Mon | Mar 30, 2020

Lennie Little-White | Who will save our youth?

Published:Sunday | March 22, 2020 | 12:28 AM
Opposition Leader, Dr Peter Phillips
Opposition Leader, Dr Peter Phillips

“You teach the youth about Christopher Columbus,

And you say he was a very great man.

You teach the youth about the pirate Morgan,

And you say he was a very great man.

All these great men were doing was ­robbing, raping and killing.

So, you can’t blame the youth

You can’t fool the youth”

– Peter Tosh

Decades ago, the lyrical troubadour – the late Peter Tosh – wrote lyrics that came way before today’s generation. Today’s society is concerned about the non-conformist behaviour of some of our young men who can be dubbed “urban terrorists”.

Any cursory examination of those caught up in criminal gun activity indicates that the majority are males aged below 30 years. Without complete sociological data and analysis, this situation begs the question as to why this current situation is escalating.

The kneejerk reaction is to blame it on poor parenting, but the reality is that a lot of these “urban terrorists” are either the product of single-parent homes or are barrel kids with parents domiciled in colder climates. At the best of times, the fathers are missing-in-action even for those young males still living in Jamaica.

Sometimes, the school teachers are not much older than their students. So here, too, is another vacuum of positive leadership. My contention is that there is a dearth of leaders-cum-heroes that our young men can emulate. Some will remind me of Tina Turner’s song in the soundtrack of the movie Mad Max Beyond Thunderdome:

“We are the children,

The last generation,

We are the ones they left behind,

And I wonder when we are ever going to change it,

Living under fear until nothing else remains.

We don’t need another hero,

We don’t need to know the way home.”

To many of the youth, male teachers are not exactly on the hit parade, politicians and parsons are seen as corrupt charlatans of the same ilk, and the police are seen as “state terrorists”. So who are the heroes for our young males? Again, Tina Turner reminds us that

“We don’t need another hero.

We don’t need to know the way home.”

Therein lies the dilemma – where is “home” for most of these “terrorists” waiting to be hatched and become full-time gang members? And when they do reason among themselves, who is their most celebrated role model? Certainly not Andrew Holness – the “Bro Gad” – or Peter Phillips. By far, the most popular folk hero is the World Boss – Vybz Kartel – and what is he best known for?

FILLING A VOICE

The Internet easily brings international personalities from Snoop Dog to 50 Cent into the worldview of our young men, creating images that once were anathema to our more traditional Jamaican lifestyle and family values. So how do we fill the void?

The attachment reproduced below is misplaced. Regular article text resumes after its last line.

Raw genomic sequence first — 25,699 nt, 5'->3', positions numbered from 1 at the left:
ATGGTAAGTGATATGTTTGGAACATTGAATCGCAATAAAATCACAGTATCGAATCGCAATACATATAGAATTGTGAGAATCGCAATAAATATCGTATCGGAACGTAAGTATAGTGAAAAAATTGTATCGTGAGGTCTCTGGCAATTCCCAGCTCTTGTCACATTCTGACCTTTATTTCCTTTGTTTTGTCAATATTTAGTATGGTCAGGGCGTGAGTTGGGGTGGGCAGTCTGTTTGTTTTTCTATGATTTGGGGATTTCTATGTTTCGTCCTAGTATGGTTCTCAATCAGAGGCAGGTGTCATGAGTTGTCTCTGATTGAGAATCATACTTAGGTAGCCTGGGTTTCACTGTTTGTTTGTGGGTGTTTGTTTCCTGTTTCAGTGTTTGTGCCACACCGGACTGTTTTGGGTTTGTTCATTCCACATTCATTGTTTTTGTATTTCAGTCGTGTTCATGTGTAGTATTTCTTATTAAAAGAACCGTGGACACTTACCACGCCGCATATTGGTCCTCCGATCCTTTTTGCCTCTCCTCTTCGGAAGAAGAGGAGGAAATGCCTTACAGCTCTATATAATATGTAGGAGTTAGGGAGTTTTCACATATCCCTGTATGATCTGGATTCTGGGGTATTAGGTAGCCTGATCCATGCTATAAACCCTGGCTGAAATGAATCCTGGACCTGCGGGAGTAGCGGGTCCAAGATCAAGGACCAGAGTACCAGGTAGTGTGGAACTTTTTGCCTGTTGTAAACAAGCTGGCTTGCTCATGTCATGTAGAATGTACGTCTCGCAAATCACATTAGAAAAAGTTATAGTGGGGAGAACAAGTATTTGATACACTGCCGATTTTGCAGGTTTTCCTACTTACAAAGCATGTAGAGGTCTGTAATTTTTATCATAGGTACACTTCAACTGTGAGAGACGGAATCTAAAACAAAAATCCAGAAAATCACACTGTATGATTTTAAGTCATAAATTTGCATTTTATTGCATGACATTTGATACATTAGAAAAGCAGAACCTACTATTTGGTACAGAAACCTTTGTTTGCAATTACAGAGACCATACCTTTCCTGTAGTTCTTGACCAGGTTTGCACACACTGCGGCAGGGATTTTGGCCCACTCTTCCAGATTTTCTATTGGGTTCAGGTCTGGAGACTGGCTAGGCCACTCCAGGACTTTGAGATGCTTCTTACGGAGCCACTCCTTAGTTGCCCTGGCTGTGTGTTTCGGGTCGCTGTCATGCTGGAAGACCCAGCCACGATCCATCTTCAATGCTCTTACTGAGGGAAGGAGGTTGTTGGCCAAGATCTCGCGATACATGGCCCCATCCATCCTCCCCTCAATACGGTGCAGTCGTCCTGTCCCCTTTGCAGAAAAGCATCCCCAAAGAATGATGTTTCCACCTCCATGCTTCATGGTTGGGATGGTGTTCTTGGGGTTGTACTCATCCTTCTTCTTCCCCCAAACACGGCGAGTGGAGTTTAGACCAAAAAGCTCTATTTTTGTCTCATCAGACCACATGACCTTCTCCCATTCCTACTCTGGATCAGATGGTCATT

Our superstars like Usain Bolt and Asafa Powell are like flashes of lightning that excite our young men when they race internationally. Chris Gayle’s prowess is hardly seen in Jamaica anymore. Other than Vybyz Kartel, there is no one entertainer who excites the young folk like Bob Marley did some 40 years ago. Who can the young men mirror?

There is no one among us with the stature of a Bustamante or Norman Manley – two mythical figures who commanded hero worship among young males. Today, most politicians are viewed as corrupt and self-serving.

A corner chat with any inner-city posse will tell you that the influx of guns can be linked directly to politicians on both sides whose primary ambition was geographic hegemony to guarantee a plurality of votes on election day. Today, the genie is out of the bottle with no Redeemer to show the young men an ­alternative – and better – lifestyle. Tina Turner sings:

“Looking for something we can rely on.

There’s got to be better out there.

Love and compassion, their day is coming.

All else are castles built in the air.

And, I wonder when we are ever going to digest it.

Living under the fear until nothing else remains.”

In the late ‘70s, there was a cloud hanging over Jamaica that made some catch one of the “five flights a day” or stay cowering in their homes with burglar bars standing like silent sentinels. We are not yet back to that state of mind, but the fear factor is rising slowly, caused from everything from Wild West taxi men to the urban terrorists who kidnap and ­plunder without respect for ongoing SOEs and ZOSOs.

Our political leaders on both sides are shackled by conditionalities to meet international financial benchmarks so we can continue to get easy loan money. Our businessmen and investors are singing sankeys about the sky-high returns available on the stock market. Most of our church leaders seemed to have lost their moral and spiritual compass, so the young men no longer look to their church for guidance to the Promised Land.

Tina Turner asks again for the young males:

“So what do we do with our lives?

We leave only a mark.

Will our story shine like a life,

Or end in the dark?

Give it all or nothing.

We don’t need another hero,

We don’t need to know the way home.”

My position is on the other side of Tina Turner’s lyrics. I believe that we need another hero or heroes that our young males can admire and emulate to be law-abiding Jamaicans who want their country to be the place to live, raise families, and find good-paying jobs that can afford them a decent lifestyle for themselves, their partners, and their sons and daughters.

Is there such a person on the ­horizon? If this Messiah does not emerge soon, Peter Tosh’s words will become immortal:

“You can’t blame the youth.”

- Lennie Little-White, CD, MA, is a Jamaican film-maker and writer. Email feedback to columns@gleanerjm.com and lennielittle.white@gmail.com.